The official implementation of the "Simple Game Framework" for web browsers.
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Simple Game Framework

HTML Engine

The HTML Engine is an implementation of the Simple Game Framework designed to work inside web browsers through the use of the browsers' native JavaScript engines and render to a single container element on the page.

Some of the key features of using the HTML Engine are:

  • Your SGF game can be immediately deployable to users without ever needing to download and install other than pointing to a URL.
  • Is built using the latest HTML5 features like Audio and WebSockets. For the best browser compatibility, any HTML5 feature that is unsupported has an equivalent Flash fallback that kicks in completely automatically and transparently.
  • Multiple rendering backends: browsers that support the full HTML5 Canvas API will be rendered using a <canvas> element. If Canvas isn't supported, your game will be rendered using regular DOM nodes (<img>, <div>, <pre>, etc.) for the best browser compatibility.
  • Deployment of your game on a webpage is easy, and your game can be placed inside a <div> somewhere on the page and function well with other page content (almost like a Flash window). Alternatively you can make a page dedicated to your SGF game, in which case you can place your game directly inside the page's <body> for a psuedo-"full screen" effect.
  • Your SGF game is fully ready for Chrome OS.

Deploying My Game

Implementing your SGF game on a webpage with the HTML Engine is as simple as including a single <script> node somewhere on the page:

<script type="text/javascript"
    data-screen="sgfDiv" >

So in this example, the HTML Engine will be loaded into the page and autoload the SGF game named MyFirstGame, rendering in the <div> with id sgfDiv.

The first thing to mention is that the SGF HTML Engine is publicly hosted at the URL:

However this is merely a convenience, and if you would rather host the engine with your game on your own server, it can be found in this repository.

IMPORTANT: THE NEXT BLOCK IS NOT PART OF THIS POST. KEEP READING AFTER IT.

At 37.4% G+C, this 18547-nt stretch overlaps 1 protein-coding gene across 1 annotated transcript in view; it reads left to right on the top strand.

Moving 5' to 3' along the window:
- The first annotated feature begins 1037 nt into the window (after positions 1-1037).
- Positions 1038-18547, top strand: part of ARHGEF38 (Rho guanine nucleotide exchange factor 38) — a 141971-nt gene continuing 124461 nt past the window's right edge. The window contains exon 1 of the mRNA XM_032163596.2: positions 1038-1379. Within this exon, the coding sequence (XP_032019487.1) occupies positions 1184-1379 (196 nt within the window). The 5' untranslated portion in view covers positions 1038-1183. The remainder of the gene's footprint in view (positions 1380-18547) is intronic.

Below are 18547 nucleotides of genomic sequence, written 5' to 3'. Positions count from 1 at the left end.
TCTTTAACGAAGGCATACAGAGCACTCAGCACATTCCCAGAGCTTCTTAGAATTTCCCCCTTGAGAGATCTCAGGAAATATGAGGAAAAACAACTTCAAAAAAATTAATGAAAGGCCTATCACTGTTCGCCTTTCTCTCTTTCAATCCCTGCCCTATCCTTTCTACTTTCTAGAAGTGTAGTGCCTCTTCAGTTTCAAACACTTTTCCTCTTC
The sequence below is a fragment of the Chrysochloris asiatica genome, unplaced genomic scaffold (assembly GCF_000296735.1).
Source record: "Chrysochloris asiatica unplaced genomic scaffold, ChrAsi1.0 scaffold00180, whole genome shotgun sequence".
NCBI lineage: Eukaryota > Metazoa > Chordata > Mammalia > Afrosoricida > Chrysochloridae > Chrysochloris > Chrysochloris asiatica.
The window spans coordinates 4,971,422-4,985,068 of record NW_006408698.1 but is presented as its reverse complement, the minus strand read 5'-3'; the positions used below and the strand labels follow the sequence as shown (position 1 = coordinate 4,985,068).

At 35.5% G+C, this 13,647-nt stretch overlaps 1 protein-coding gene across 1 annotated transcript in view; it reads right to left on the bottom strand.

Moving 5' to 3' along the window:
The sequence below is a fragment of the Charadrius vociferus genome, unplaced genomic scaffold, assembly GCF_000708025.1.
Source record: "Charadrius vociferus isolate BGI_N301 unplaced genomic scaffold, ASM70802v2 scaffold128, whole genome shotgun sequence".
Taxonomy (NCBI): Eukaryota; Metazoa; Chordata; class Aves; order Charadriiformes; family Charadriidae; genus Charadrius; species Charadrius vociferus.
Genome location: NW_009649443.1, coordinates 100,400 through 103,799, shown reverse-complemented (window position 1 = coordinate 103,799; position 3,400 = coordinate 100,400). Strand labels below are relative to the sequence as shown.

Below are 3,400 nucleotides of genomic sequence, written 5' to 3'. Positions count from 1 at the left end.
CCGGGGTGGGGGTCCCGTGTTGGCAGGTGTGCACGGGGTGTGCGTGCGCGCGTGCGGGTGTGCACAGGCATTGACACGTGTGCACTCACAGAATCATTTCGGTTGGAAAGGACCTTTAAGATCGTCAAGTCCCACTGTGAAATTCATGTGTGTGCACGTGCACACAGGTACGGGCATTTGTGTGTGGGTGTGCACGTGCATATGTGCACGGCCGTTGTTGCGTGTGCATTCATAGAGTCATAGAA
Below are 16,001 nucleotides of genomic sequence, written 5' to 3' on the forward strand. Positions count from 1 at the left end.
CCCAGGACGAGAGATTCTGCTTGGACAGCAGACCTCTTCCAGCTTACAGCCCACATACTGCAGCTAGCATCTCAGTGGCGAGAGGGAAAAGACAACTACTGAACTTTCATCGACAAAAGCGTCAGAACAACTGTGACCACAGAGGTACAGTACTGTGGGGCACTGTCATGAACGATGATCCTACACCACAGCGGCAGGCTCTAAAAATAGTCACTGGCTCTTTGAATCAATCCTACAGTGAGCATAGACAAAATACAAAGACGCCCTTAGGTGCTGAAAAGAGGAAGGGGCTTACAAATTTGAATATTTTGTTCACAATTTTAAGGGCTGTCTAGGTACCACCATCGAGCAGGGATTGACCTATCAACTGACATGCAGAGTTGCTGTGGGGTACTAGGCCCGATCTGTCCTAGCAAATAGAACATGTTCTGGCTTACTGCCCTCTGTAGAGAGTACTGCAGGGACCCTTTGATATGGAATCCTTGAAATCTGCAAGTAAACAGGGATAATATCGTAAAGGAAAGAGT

Second thing to mention is that the <script> node loading the engine also accepts optional HTML5 data- attributes, at load-time parameters for the HTML Engine.

In the example above we specified game and screen parameters:

  • game specifies the location on the internet of the SGF game you want to load. In this case MyFirstGame would be relative to the current page. Absolute URLs are also allowed, just don't hotlink other sites' games against their will.
  • screen specifies the id of the DOM node which the game should be rendered inside of. Any valid container element (hasLayout) should work. Omitting a screen parameter, but still supplying a game will render the game directly inside the page's <body>, removing everything that is already there.

Securing My Game

The HTML Engine was designed to be as open as possible. Never being restricted by the Same Origin Policy is a primary goal throughout development. This means that one website could theoretically hotlink to another site's SGF game(s), probably even against their will.

So what you do? There's no built in mechanism in the HTML Engine to prevent hotlinking, therefore doing server-side checks before serving the content will likely be the most secure. One way would be to check the HTTP Referer header, and ensure that it is a page that you control, otherwise reject the connection. If you're using Apache, the .htaccess file can do the trick nicely.

If you don't have that kind of control over your web server, then another possible way of securing your game could be to do a location check in JavaScript at the start of your game and redirect if it's not what you were expecting. Try sticking something like this at the top of your main.js:

// First ensure the browser is running in the HTML Engine
if (location && location.href) {
    var expected = ""
    if (location.href != expected) {
        // Uh oh, somebody is apparently hotlinking!
        // Let's redirect...
        location.href = expected;

There's no "right" way to secure your SGF game, as there are many different strategies that deal with hotlinking. Above are just two possible ways of attempting to secure your game.

Browser Compatibility

The HTML Engine attempts to support the widest range of web browsers possible, depending on the browser's capabilities.